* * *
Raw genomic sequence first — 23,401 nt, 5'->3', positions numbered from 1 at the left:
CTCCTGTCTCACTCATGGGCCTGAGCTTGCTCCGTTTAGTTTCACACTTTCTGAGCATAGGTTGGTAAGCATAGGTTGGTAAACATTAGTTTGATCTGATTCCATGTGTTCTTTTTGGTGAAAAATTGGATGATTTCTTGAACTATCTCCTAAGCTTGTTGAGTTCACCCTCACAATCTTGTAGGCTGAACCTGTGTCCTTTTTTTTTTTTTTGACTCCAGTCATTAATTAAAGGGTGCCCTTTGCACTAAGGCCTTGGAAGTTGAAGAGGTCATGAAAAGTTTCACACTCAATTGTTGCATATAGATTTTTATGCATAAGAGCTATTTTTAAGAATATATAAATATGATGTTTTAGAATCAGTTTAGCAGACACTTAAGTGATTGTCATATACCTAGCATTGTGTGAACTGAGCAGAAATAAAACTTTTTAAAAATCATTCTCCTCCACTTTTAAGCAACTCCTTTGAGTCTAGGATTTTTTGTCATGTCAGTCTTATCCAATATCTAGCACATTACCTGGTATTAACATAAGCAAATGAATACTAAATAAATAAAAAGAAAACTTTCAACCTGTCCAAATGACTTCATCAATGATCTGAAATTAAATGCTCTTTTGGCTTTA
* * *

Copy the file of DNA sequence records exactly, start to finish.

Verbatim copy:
Raw genomic sequence first — 23,401 nt, 5'->3', positions numbered from 1 at the left:
CTCCTGTCTCACTCATGGGCCTGAGCTTGCTCCGTTTAGTTTCACACTTTCTGAGCATAGGTTGGTAAGCATAGGTTGGTAAACATTAGTTTGATCTGATTCCATGTGTTCTTTTTGGTGAAAAATTGGATGATTTCTTGAACTATCTCCTAAGCTTGTTGAGTTCACCCTCACAATCTTGTAGGCTGAACCTGTGTCCTTTTTTTTTTTTTTGACTCCAGTCATTAATTAAAGGGTGCCCTTTGCACTAAGGCCTTGGAAGTTGAAGAGGTCATGAAAAGTTTCACACTCAATTGTTGCATATAGATTTTTATGCATAAGAGCTATTTTTAAGAATATATAAATATGATGTTTTAGAATCAGTTTAGCAGACACTTAAGTGATTGTCATATACCTAGCATTGTGTGAACTGAGCAGAAATAAAACTTTTTAAAAATCATTCTCCTCCACTTTTAAGCAACTCCTTTGAGTCTAGGATTTTTTGTCATGTCAGTCTTATCCAATATCTAGCACATTACCTGGTATTAACATAAGCAAATGAATACTAAATAAATAAAAAGAAAACTTTCAACCTGTCCAAATGACTTCATCAATGATCTGAAATTAAATGCTCTTTTGGCTTTA